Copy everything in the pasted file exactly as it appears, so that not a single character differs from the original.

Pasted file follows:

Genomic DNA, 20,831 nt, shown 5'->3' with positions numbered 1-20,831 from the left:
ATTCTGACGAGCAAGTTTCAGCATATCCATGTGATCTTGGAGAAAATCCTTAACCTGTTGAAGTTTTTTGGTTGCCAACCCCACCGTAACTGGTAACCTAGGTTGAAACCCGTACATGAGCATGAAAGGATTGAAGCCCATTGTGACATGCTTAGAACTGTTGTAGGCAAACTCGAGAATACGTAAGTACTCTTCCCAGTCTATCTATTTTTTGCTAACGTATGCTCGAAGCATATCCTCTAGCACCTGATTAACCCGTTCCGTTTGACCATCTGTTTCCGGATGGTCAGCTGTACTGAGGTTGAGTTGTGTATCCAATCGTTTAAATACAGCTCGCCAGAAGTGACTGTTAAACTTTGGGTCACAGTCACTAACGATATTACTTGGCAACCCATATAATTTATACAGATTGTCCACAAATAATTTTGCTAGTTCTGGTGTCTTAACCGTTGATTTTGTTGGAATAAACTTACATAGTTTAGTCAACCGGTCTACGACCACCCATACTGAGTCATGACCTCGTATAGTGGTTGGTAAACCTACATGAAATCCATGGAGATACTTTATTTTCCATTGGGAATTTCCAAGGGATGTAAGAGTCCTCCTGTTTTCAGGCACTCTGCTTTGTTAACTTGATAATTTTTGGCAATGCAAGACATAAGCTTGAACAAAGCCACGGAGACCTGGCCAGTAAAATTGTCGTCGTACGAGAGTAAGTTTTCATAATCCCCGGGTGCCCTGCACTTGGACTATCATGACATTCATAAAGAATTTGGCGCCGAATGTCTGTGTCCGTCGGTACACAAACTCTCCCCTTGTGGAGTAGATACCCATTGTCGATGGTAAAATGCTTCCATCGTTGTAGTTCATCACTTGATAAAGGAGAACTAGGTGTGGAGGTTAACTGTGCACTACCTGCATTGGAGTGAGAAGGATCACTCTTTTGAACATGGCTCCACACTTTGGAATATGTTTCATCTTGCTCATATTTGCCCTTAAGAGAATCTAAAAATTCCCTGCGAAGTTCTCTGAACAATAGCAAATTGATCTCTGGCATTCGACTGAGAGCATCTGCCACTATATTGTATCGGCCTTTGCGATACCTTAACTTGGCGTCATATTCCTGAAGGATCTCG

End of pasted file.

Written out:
Genomic DNA, 20,831 nt, shown 5'->3' with positions numbered 1-20,831 from the left:
ATTCTGACGAGCAAGTTTCAGCATATCCATGTGATCTTGGAGAAAATCCTTAACCTGTTGAAGTTTTTTGGTTGCCAACCCCACCGTAACTGGTAACCTAGGTTGAAACCCGTACATGAGCATGAAAGGATTGAAGCCCATTGTGACATGCTTAGAACTGTTGTAGGCAAACTCGAGAATACGTAAGTACTCTTCCCAGTCTATCTATTTTTTGCTAACGTATGCTCGAAGCATATCCTCTAGCACCTGATTAACCCGTTCCGTTTGACCATCTGTTTCCGGATGGTCAGCTGTACTGAGGTTGAGTTGTGTATCCAATCGTTTAAATACAGCTCGCCAGAAGTGACTGTTAAACTTTGGGTCACAGTCACTAACGATATTACTTGGCAACCCATATAATTTATACAGATTGTCCACAAATAATTTTGCTAGTTCTGGTGTCTTAACCGTTGATTTTGTTGGAATAAACTTACATAGTTTAGTCAACCGGTCTACGACCACCCATACTGAGTCATGACCTCGTATAGTGGTTGGTAAACCTACATGAAATCCATGGAGATACTTTATTTTCCATTGGGAATTTCCAAGGGATGTAAGAGTCCTCCTGTTTTCAGGCACTCTGCTTTGTTAACTTGATAATTTTTGGCAATGCAAGACATAAGCTTGAACAAAGCCACGGAGACCTGGCCAGTAAAATTGTCGTCGTACGAGAGTAAGTTTTCATAATCCCCGGGTGCCCTGCACTTGGACTATCATGACATTCATAAAGAATTTGGCGCCGAATGTCTGTGTCCGTCGGTACACAAACTCTCCCCTTGTGGAGTAGATACCCATTGTCGATGGTAAAATGCTTCCATCGTTGTAGTTCATCACTTGATAAAGGAGAACTAGGTGTGGAGGTTAACTGTGCACTACCTGCATTGGAGTGAGAAGGATCACTCTTTTGAACATGGCTCCACACTTTGGAATATGTTTCATCTTGCTCATATTTGCCCTTAAGAGAATCTAAAAATTCCCTGCGAAGTTCTCTGAACAATAGCAAATTGATCTCTGGCATTCGACTGAGAGCATCTGCCACTATATTGTATCGGCCTTTGCGATACCTTAACTTGGCGTCATATTCCTGAAGGATCTCG